Server side

private static final byte END_WAITING = 66;
private static final byte CONNECT_REQUEST = 1;

while (true) {
      Socket clientSock = serverSocket.accept();
      int code = clientSock.getInputStream().read();
      if (code == END_WAITING
           /*&& clientSock.getInetAddress().getHostAddress().equals(myIp)*/) {
             // End waiting clients code detected
             break;
       } else if (code == CONNECT_REQUEST) { // other action
           // ...
       }
  }

Method for break server cycle

void acceptClients() {
     try {
          Socket s = new Socket(myIp, PORT);
          s.getOutputStream().write(END_WAITING);
          s.getOutputStream().flush();
          s.close();
     } catch (IOException e) {
     }
}
3

The reason ServerSocket.close() throws an exception is because you have an outputstream or an inputstream attached to that socket. You can avoid this exception safely by first closing the input and output streams. Then try closing the ServerSocket. Here is an example:

void closeServer() throws IOException {
  try {
    if (outputstream != null)
      outputstream.close();
    if (inputstream != null)
      inputstream.close();
  } catch (IOException e1) {
    e1.printStackTrace();
  }
  if (!serversock.isClosed())
    serversock.close();
  }
}

You can call this method to close any socket from anywhere without getting an exception.

  • 5
    Input and output streams are not attached to the ServerSocket but to a Socket and we're talking about closing the ServerSocket not the Socket, so the ServerSocket can be closed without closing a Socket's streams. – icza Sep 3 '14 at 5:42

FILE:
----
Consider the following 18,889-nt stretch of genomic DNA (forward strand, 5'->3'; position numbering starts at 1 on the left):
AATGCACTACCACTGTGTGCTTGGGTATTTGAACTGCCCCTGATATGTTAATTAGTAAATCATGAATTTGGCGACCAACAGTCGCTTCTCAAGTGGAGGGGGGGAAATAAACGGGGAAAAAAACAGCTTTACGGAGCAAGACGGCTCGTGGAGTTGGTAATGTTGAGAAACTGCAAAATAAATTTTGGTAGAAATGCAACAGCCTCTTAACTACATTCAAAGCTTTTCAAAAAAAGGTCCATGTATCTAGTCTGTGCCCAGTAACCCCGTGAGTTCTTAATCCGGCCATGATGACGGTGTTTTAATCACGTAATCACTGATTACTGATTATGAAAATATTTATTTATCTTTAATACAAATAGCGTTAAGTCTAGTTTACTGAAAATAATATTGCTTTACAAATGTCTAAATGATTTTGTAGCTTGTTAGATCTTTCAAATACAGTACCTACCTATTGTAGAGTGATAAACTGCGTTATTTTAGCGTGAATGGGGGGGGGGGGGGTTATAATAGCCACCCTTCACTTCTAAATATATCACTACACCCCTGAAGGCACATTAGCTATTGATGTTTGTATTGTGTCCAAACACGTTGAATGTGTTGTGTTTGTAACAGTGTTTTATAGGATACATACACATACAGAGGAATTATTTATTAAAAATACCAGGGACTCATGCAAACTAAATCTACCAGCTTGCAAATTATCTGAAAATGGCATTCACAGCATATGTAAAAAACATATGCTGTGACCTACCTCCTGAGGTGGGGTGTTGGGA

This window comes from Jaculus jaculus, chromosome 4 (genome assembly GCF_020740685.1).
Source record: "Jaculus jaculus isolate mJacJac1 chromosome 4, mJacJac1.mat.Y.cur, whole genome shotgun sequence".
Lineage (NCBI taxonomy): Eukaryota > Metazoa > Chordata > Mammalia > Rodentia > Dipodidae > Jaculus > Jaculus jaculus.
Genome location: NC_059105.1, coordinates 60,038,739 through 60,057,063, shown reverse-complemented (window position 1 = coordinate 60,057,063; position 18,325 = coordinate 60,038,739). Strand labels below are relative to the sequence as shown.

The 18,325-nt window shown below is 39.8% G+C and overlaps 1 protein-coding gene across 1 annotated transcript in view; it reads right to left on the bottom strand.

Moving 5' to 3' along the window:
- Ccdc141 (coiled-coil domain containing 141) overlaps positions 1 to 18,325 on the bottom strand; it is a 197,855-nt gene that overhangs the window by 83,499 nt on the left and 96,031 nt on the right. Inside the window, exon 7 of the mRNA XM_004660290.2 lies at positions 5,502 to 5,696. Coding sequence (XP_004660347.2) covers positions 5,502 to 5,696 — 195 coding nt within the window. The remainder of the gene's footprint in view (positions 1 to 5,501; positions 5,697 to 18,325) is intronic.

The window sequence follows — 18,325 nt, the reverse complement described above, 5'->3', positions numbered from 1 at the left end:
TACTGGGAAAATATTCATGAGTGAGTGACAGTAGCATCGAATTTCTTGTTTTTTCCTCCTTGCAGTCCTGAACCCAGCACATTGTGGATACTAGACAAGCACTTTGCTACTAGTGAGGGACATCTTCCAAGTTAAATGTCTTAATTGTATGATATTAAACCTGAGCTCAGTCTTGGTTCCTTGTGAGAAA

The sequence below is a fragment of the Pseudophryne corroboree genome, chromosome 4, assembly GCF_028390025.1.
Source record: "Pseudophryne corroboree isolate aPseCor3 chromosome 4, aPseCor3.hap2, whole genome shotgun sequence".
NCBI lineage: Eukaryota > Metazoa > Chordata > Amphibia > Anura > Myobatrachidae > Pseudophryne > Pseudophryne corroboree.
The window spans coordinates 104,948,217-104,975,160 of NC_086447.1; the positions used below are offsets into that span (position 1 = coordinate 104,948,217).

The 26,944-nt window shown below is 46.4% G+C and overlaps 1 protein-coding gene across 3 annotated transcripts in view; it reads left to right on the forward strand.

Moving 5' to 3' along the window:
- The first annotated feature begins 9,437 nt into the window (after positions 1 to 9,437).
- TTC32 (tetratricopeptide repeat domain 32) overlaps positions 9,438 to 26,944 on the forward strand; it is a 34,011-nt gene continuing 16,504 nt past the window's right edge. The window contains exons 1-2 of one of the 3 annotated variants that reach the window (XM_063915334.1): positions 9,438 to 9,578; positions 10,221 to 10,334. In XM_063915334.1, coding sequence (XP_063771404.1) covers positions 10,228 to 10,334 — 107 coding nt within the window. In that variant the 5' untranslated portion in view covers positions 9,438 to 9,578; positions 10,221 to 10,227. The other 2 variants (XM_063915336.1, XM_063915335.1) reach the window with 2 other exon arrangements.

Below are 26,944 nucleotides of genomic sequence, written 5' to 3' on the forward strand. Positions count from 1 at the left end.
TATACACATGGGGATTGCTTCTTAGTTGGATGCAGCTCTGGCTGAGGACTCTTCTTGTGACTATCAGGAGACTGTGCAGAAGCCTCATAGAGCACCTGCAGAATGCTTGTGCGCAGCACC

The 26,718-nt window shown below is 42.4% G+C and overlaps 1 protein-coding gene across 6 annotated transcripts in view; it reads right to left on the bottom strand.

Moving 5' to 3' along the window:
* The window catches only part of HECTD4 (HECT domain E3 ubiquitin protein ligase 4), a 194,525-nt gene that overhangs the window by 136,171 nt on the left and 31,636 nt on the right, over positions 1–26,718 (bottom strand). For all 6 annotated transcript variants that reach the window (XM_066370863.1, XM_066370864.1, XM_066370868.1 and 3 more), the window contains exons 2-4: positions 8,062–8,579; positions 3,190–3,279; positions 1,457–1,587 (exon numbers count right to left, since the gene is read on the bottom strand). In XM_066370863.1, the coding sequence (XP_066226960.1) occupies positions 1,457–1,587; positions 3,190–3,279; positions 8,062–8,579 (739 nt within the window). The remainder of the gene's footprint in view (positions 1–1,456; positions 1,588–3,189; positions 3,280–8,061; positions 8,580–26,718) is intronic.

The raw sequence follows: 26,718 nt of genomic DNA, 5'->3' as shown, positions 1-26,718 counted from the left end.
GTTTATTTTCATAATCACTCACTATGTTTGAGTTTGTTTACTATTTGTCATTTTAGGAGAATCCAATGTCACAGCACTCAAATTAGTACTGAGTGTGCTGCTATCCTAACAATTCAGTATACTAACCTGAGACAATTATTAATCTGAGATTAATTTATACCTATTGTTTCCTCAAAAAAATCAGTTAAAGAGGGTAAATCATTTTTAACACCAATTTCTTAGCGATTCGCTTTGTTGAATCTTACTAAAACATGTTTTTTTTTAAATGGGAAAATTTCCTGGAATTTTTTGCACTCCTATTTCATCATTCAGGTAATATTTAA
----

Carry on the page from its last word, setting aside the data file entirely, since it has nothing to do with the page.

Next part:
1

Use serverSocket.setSoTimeout(timeoutInMillis).

  • This does not work ... if you got it working, would you kindly show an example of working code? – Michael Sims Mar 18 '18 at 22:30
0

OK, I got this working in a way that addresses the OP's question more directly.

Keep reading past the short answer for a Thread example of how I use this.

Short answer:

ServerSocket myServer;
Socket clientSocket;

  try {    
      myServer = new ServerSocket(port)
      myServer.setSoTimeout(2000); 
      //YOU MUST DO THIS ANYTIME TO ASSIGN new ServerSocket() to myServer‼!
      clientSocket = myServer.accept();
      //In this case, after 2 seconds the below interruption will be thrown
  }

  catch (java.io.InterruptedIOException e) {
      /*  This is where you handle the timeout. THIS WILL NOT stop
      the running of your code unless you issue a break; so you
      can do whatever you need to do here to handle whatever you